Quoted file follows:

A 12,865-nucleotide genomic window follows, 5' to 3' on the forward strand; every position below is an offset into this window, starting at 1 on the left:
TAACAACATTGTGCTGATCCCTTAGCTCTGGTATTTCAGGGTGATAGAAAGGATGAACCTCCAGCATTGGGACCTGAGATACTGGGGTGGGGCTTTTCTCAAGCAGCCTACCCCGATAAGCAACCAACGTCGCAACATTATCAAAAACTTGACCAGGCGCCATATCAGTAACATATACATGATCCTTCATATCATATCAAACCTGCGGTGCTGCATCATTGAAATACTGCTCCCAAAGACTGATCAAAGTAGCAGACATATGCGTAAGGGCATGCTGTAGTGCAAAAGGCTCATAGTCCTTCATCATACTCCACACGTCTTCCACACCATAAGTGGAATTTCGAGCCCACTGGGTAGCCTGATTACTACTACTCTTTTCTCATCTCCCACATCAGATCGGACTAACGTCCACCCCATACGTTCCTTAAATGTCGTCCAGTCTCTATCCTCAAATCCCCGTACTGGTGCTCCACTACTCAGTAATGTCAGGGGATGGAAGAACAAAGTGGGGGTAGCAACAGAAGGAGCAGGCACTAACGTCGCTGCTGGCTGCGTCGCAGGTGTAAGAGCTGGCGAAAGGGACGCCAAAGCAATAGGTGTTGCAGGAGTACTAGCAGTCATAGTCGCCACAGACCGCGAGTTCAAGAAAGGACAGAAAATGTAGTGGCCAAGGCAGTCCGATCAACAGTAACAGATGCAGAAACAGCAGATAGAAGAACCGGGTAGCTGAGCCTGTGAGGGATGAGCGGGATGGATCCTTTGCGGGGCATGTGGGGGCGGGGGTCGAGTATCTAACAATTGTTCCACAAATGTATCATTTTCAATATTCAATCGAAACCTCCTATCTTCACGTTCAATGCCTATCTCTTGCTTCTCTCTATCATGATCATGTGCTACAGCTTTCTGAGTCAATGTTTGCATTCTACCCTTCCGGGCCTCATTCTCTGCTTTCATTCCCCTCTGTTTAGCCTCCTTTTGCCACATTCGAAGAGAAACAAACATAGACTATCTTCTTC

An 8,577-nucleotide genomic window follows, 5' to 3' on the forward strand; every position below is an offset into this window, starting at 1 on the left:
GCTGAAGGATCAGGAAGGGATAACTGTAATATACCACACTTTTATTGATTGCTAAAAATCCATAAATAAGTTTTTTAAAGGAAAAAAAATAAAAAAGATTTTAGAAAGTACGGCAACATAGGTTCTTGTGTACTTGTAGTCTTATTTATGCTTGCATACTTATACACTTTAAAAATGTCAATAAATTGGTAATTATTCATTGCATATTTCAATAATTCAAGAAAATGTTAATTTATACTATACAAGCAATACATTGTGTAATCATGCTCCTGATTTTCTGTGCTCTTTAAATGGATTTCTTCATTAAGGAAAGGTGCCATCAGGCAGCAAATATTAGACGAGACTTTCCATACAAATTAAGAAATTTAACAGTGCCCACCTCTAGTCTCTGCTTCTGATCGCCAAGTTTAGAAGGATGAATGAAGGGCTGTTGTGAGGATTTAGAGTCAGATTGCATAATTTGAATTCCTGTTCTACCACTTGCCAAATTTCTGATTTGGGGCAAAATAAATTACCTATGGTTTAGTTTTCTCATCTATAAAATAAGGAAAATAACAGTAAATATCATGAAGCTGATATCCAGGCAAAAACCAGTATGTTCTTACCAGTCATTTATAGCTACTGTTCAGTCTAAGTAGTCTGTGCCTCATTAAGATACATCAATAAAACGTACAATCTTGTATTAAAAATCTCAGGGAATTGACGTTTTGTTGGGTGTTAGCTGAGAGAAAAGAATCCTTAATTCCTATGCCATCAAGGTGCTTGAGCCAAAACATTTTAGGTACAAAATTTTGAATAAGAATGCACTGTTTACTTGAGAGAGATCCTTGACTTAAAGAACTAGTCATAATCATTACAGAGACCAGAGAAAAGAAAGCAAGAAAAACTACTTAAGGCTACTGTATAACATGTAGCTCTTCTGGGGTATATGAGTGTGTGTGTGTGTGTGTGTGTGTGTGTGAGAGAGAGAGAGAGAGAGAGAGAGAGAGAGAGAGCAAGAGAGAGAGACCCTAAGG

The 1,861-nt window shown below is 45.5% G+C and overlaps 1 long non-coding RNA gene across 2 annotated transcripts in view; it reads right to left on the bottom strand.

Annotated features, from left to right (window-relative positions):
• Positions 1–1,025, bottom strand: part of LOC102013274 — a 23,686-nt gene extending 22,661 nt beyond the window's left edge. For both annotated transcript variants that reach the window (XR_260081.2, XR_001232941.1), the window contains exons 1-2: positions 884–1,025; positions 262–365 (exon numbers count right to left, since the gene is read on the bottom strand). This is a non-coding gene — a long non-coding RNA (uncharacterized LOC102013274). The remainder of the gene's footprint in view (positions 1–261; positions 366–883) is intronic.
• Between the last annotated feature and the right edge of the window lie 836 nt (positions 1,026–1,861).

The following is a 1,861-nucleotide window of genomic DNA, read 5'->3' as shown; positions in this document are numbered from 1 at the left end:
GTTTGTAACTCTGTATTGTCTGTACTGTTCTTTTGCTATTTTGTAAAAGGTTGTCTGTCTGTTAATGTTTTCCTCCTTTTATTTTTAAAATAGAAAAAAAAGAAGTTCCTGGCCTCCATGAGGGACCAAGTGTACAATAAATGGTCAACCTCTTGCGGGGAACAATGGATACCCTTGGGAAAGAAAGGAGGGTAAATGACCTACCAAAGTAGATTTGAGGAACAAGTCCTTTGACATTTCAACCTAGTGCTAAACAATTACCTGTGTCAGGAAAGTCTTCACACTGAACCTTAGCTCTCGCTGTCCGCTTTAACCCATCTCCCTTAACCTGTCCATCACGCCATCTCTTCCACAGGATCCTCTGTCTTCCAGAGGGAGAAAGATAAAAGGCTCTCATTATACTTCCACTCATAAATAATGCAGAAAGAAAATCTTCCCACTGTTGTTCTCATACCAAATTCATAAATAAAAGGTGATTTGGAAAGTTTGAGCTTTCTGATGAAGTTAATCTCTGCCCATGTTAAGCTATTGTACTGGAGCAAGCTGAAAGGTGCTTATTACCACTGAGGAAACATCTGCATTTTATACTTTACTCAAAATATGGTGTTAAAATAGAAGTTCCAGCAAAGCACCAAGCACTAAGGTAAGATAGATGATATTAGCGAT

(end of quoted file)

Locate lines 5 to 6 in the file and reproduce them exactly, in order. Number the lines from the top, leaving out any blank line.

The 1,861-nt window shown below is 45.5% G+C and overlaps 1 long non-coding RNA gene across 2 annotated transcripts in view; it reads right to left on the bottom strand.

Annotated features, from left to right (window-relative positions):